On a kids level, we have a cool superhero or wants to be cool again. Invoking the wish of little boys and girls who want to be special, the movie starts with Mr. Invincible trying to not be a nobody, to use his special powers he knows he has inside, and become something everyone will love again. How many kids and teens secretly wish or imagine we have powers or abilities that no one knows we have, that we secretly wish we could show to the world. Or how many of us have wished we could sneak away to secret worlds to fight evil and win love?
And for even simpler audiences, the very youngest of children, we have bashing and fighting and kids fighting and robots being blown up and cartoonishly arrogant villians, and while they don’t understand that Synergy is truly evil and selfish, they understand he is bad guy evil and they laugh at all the rest. Simple and enjoyable.
Altogether, the film becomes a story for all ages, and as the younger child grows up, they go through the stages of maturity, realizing what they didn’t when they were younger, and loving the film as new levels of understanding come upon them. That is the way to make something for all ages.
In comparison, the Attitude Era was already for all ages, more so then than it is now. Written intelligently enough, there were matches for adults, where the big names fought over petty rivalries or personal grudges, and joke references were made to adult things like sexuality, or insults were done with subtlety and sly implications.
Younger viewers were amazed and entertained by the flashy action. Some of the oldest wrestling moves were topped with a bit of personal flair by each wrestler, a little signature shake or angle each wrestler did to each move to remind viewers who they were watching. Or a nod to when a certain, favorite move would be done, getting the audience excited for what they anticipated.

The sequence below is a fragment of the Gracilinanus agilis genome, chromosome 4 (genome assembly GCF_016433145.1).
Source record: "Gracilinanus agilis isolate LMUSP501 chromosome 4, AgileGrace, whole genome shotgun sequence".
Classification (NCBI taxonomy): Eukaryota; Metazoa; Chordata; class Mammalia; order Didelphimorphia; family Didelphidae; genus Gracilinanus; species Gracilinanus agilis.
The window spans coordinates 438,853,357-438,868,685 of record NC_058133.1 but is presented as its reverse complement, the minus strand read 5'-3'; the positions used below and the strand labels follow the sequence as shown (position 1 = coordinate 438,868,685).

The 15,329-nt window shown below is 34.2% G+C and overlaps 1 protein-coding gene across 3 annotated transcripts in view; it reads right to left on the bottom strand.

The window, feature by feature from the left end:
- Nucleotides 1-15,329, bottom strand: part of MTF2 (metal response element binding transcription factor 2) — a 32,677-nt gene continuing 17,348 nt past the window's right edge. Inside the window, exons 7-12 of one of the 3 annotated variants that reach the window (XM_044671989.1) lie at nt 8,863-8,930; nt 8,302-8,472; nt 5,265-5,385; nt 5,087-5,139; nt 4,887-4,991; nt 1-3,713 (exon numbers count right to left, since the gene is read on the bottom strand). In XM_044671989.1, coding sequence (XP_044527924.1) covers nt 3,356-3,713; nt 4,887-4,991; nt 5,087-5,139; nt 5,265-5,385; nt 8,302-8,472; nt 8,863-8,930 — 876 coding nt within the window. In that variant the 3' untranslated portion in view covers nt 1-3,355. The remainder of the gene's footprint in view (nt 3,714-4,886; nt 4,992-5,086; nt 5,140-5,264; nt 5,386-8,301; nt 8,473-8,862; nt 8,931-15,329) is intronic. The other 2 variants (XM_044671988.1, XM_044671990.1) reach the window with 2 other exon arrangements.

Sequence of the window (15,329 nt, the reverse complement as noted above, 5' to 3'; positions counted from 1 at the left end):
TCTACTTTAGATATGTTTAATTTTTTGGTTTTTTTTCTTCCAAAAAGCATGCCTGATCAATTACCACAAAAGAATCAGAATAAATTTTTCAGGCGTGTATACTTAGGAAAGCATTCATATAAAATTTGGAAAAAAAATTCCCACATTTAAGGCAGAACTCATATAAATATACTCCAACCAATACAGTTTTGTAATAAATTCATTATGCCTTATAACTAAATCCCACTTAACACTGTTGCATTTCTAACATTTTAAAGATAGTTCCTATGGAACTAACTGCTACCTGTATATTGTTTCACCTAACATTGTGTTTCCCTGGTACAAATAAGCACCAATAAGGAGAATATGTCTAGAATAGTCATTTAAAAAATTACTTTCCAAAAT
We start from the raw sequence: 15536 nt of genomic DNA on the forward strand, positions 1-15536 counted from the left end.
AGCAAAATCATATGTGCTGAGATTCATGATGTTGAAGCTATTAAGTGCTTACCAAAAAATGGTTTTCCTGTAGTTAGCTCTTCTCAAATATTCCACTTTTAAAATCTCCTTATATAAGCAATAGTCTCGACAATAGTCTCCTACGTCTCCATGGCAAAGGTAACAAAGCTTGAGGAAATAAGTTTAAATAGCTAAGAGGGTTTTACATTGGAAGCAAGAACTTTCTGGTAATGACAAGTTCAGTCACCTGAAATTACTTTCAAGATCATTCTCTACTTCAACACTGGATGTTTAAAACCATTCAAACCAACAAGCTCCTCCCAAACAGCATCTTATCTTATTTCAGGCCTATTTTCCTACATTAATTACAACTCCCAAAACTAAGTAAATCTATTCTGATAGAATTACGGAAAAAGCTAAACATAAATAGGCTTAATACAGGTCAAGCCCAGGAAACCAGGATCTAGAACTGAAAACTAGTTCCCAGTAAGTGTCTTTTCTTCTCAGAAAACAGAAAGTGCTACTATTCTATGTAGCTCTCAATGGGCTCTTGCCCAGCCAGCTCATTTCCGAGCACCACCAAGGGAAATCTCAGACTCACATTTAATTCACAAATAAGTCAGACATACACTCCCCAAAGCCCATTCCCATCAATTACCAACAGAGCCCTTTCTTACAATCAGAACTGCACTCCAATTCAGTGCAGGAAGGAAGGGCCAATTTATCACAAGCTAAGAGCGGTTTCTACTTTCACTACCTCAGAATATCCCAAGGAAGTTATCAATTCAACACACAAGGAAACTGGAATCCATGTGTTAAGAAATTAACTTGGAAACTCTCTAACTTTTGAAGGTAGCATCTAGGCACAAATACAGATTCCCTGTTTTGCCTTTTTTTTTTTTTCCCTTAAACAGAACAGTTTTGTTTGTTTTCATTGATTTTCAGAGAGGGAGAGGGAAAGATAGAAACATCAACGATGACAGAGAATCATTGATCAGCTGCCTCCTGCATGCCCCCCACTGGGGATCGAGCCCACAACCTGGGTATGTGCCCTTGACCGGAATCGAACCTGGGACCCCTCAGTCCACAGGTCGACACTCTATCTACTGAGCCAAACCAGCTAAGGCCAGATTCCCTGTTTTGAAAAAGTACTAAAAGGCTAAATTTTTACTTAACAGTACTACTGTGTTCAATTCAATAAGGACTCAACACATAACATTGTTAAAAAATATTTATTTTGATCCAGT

There were the big things, like Shawn Michael’s stomping his foot in the corner to indicate a coming Sweet Chin Music–and the little, like the Rock’s antsy impatient footwork or the way that Stone Cold would drop down afterwards to berate someone. While the latter was just a small thing, it added personality to each wrestler.
At times it also made you wonder–will they get interrupted due to their callousness and arrogance? Will they take down another enemy and do it again? You couldn’t wait to see the next move they or their opponents made.
Third Problem: The Depth of the Characters
If you looked at the roster of wrestlers in the Attitude Era, we had them all. But the best thing about them was that each wrestler was flawed: either troubled or self-absorbed.
The self-absorbed were fun to watch for their arrogance: they were either continually reminded they were not as good as they thought, invoking a feeling of retribution we each have inside of us for people who are self-centered, or they kicked ass, invoking in us the pride earlier civilizations had for war heroes, who predicted whose ass they would kick, how they would kick it, and then proceeded to kick that same ass.
We had the Rock, who reminded people of how great he was, and kicked anyone’s ass who said otherwise. As a face–a good guy– he demanded retribution for the meek who were stepped over by bigger, badder wrestlers, and as a heel–a bad guy–who challenged bigger, badder enemies, or groups, and demanded retribution for them daring to be in the same ring as him by kicking their asses. All the while, he joked, made fun of his enemies, and kept us laughing.
Stone Cold, as a face, was a rebel to authority, something big for the Gen X/MTV crowd. He did what he wanted, when he wanted, constantly fighting Vince McMahon. Either on his own, or by intervention of Linda McMahon, or whoever else was in charge at the time in the storyline, he kept his job McMahon tried to get rid of him.
As a heel, he warred against too-good-to-be-true faces or self-centered faces, rebelling against their vision of what being a good guy was, invoking our own hate of what our parents, or our teachers, or our jobs, or authority tell us is the way to be a good person. And at his worst, he was a monster, a demon in texan form, and we loved him because we marvelled at how great he was being vindictive and creative–who didn’t get excited when he spitefully desroyed someone’s car with a construction vehicle or interrupted matches with a hose that gushed out beer?